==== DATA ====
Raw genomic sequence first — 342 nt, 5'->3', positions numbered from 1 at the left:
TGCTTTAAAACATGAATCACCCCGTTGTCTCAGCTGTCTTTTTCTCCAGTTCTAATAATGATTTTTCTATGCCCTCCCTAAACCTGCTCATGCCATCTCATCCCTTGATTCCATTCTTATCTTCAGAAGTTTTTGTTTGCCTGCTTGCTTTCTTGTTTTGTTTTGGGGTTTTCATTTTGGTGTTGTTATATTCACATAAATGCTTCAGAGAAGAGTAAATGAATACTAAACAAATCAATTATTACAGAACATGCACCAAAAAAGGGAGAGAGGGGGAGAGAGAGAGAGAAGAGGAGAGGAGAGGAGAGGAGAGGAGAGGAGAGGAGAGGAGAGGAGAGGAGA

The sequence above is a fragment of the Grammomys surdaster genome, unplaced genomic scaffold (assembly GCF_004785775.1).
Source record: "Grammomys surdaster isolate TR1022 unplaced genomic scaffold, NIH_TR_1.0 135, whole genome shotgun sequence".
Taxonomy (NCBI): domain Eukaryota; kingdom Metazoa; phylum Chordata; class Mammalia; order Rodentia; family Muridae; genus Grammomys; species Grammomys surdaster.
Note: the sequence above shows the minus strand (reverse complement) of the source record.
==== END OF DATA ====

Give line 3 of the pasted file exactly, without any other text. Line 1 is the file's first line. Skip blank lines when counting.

The sequence above is a fragment of the Grammomys surdaster genome, unplaced genomic scaffold (assembly GCF_004785775.1).